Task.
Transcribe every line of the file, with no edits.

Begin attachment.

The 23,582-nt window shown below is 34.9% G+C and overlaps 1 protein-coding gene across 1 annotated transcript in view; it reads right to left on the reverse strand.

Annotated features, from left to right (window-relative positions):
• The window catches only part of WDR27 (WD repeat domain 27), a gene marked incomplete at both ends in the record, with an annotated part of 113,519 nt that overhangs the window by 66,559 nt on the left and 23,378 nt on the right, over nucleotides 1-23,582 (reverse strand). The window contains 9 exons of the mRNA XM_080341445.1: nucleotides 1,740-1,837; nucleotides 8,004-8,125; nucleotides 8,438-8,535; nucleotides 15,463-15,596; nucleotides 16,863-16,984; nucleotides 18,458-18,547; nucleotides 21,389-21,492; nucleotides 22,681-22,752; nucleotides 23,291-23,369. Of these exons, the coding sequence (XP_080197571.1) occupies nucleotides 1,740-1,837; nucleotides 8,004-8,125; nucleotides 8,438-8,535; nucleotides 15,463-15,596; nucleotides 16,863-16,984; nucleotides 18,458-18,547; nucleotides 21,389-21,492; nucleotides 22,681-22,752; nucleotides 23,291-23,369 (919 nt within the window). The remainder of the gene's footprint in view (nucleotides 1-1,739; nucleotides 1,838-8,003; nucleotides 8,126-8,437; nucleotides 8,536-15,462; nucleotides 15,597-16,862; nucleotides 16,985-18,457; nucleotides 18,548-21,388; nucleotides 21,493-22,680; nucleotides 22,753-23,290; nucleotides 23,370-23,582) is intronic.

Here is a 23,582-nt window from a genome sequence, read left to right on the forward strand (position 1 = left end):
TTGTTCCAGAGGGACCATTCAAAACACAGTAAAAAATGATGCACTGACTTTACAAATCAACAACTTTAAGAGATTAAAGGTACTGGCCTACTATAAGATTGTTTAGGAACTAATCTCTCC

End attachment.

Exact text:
The 23,582-nt window shown below is 34.9% G+C and overlaps 1 protein-coding gene across 1 annotated transcript in view; it reads right to left on the reverse strand.

Annotated features, from left to right (window-relative positions):
• The window catches only part of WDR27 (WD repeat domain 27), a gene marked incomplete at both ends in the record, with an annotated part of 113,519 nt that overhangs the window by 66,559 nt on the left and 23,378 nt on the right, over nucleotides 1-23,582 (reverse strand). The window contains 9 exons of the mRNA XM_080341445.1: nucleotides 1,740-1,837; nucleotides 8,004-8,125; nucleotides 8,438-8,535; nucleotides 15,463-15,596; nucleotides 16,863-16,984; nucleotides 18,458-18,547; nucleotides 21,389-21,492; nucleotides 22,681-22,752; nucleotides 23,291-23,369. Of these exons, the coding sequence (XP_080197571.1) occupies nucleotides 1,740-1,837; nucleotides 8,004-8,125; nucleotides 8,438-8,535; nucleotides 15,463-15,596; nucleotides 16,863-16,984; nucleotides 18,458-18,547; nucleotides 21,389-21,492; nucleotides 22,681-22,752; nucleotides 23,291-23,369 (919 nt within the window). The remainder of the gene's footprint in view (nucleotides 1-1,739; nucleotides 1,838-8,003; nucleotides 8,126-8,437; nucleotides 8,536-15,462; nucleotides 15,597-16,862; nucleotides 16,985-18,457; nucleotides 18,548-21,388; nucleotides 21,493-22,680; nucleotides 22,753-23,290; nucleotides 23,370-23,582) is intronic.

Here is a 23,582-nt window from a genome sequence, read left to right on the forward strand (position 1 = left end):
TTGTTCCAGAGGGACCATTCAAAACACAGTAAAAAATGATGCACTGACTTTACAAATCAACAACTTTAAGAGATTAAAGGTACTGGCCTACTATAAGATTGTTTAGGAACTAATCTCTCC